A Few Words About the Artist
I am a fractalist and fine art photographer who has been involved in the digital art world for nearly two decades. I am represented in the Museum of Computer Art and have exhibited in a number of juried west coast shows and galleries. My photos and artwork are available to license for print, web, and surface design. You may also purchase them in open and limited edition canvas and framed prints or reproduced on artwear, giftware, or other printed merchandise. My fractals have been licensed for projects ranging from book illustrations, calendars, and corporate identity materials to web design templates and electronic gear packaging.
Ever since I was a teenager, I have sought outlets for creative expression. At first, my tools were the traditional ones: oil paints, watercolours, india ink, pastels, charcoal, pencil‒but the tools I use the most these days are digital.
I am fortunate to be surrounded by sources of inspiration. I live on the west coast of Canada, with easy access to the magnificent landscape that inspired Emily Carr and Canada's Group of Seven. I have always been drawn to vibrant colour, to complex shapes and forms, to rich textures and patterns. I like the harmonious balance provided by symmetry, but also the tension provoked by asymmetry. Digital art allows me to experiment with all of these factors, often in combination. Above all, I draw my inspiration from the everyday fabric of life. A photo of my grandson's face or my coffee table piled with books can be just as intriguing as an image of a sunlit waterfall or a majestic cathedral. For me, it's all in what the eye sees and how that gets translated into pixels.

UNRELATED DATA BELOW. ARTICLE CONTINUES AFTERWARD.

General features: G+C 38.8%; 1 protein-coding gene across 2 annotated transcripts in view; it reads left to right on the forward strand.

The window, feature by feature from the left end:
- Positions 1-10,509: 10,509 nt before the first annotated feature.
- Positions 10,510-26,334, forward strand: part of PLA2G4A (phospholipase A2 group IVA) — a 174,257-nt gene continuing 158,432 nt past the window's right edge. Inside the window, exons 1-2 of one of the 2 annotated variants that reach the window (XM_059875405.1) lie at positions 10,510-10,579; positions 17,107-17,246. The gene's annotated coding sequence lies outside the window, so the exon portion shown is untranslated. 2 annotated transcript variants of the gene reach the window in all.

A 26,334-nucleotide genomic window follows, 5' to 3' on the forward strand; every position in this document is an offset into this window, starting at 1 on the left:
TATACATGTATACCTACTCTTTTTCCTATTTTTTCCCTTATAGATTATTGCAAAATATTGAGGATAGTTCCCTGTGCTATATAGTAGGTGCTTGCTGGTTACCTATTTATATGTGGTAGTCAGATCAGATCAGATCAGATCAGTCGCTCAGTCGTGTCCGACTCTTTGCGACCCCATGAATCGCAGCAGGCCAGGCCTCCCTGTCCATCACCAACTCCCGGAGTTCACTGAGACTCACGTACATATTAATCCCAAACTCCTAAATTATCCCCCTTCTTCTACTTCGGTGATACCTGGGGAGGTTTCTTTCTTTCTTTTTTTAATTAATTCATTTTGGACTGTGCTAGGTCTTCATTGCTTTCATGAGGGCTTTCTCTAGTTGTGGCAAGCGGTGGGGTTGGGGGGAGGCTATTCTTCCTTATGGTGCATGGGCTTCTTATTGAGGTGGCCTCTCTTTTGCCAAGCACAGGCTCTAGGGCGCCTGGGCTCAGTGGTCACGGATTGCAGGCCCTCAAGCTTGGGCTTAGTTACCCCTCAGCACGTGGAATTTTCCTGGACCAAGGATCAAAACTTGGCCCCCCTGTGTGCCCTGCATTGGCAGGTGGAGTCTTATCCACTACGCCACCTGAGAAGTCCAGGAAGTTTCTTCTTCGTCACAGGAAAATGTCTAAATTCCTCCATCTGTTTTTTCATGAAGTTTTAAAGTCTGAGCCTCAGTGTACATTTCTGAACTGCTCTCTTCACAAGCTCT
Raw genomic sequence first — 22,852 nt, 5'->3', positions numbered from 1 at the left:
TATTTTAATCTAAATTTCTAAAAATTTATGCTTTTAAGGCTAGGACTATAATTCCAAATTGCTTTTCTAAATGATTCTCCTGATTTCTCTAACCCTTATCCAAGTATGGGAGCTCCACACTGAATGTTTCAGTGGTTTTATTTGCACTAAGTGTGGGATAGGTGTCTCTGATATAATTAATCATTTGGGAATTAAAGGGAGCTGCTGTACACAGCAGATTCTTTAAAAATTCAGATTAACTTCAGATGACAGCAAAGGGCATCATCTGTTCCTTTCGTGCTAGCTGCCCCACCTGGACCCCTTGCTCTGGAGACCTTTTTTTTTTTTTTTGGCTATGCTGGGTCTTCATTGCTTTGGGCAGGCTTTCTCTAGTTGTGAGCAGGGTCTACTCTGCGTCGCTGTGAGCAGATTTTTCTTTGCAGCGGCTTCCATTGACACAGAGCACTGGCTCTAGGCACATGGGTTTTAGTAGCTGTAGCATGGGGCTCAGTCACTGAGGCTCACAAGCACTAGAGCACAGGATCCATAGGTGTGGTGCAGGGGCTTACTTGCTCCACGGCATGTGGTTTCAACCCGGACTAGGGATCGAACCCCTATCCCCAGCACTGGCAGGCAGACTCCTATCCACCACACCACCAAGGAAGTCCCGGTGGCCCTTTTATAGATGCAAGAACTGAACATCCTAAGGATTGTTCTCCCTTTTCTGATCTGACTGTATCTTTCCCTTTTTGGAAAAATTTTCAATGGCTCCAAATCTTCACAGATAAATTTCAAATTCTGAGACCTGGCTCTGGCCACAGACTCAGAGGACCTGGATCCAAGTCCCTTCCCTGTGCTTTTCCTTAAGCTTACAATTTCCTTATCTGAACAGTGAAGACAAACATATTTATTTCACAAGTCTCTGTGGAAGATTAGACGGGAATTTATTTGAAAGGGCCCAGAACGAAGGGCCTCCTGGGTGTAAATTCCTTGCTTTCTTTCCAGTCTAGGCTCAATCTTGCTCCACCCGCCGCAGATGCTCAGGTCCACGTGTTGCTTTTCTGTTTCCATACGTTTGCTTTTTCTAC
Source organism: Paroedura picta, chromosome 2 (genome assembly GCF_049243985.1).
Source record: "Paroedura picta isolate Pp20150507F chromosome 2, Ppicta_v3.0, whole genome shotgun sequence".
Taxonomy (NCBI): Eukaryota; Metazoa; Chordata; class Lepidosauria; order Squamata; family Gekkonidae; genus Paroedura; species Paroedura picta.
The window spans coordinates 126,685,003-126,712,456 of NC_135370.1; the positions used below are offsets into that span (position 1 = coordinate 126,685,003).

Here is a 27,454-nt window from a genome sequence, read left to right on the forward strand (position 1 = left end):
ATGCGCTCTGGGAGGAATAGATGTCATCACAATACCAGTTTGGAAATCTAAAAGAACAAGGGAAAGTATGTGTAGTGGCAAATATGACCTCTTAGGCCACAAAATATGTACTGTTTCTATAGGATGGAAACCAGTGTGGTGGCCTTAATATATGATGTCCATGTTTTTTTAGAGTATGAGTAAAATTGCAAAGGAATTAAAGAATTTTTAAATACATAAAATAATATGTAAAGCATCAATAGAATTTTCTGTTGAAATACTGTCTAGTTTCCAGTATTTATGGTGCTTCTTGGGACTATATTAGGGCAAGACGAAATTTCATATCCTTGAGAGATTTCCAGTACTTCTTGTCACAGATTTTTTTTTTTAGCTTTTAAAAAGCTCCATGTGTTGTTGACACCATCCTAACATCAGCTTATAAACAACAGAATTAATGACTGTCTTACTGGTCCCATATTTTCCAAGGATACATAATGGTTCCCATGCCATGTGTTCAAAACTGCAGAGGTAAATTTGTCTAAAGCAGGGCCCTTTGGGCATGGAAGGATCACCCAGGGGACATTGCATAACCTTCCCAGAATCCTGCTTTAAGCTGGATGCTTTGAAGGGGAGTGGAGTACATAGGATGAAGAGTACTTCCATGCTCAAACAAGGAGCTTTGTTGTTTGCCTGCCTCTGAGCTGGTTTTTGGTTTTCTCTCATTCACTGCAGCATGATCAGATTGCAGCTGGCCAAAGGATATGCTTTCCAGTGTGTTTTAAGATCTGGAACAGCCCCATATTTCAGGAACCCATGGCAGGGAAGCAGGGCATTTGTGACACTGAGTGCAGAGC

You will see lots of fractals here, intricate shapes created by manipulating mathematical formulas. I have worked with fractals for over 20 years, and am still fascinated by this amazing art form. You will also find plenty of my fine art photography. I always have my camera with me, because you never know what artistic possibilities lie around the next corner. What provokes that click of the shutter? I wish I knew: some intangible aesthetic in the composition, the light, the contrast, a sensing of potential for something special.
I never know when I start a piece, though, exactly where it will end up. I work with the flow and let it guide me, saving many variants of an image along the way. My best pieces have essentially created themselves through me. It's hard to explain, but I know my artist comrades will understand. Join me for the journey.
PS .. To learn more about digital art and iPhoneography, check out my new art blogs.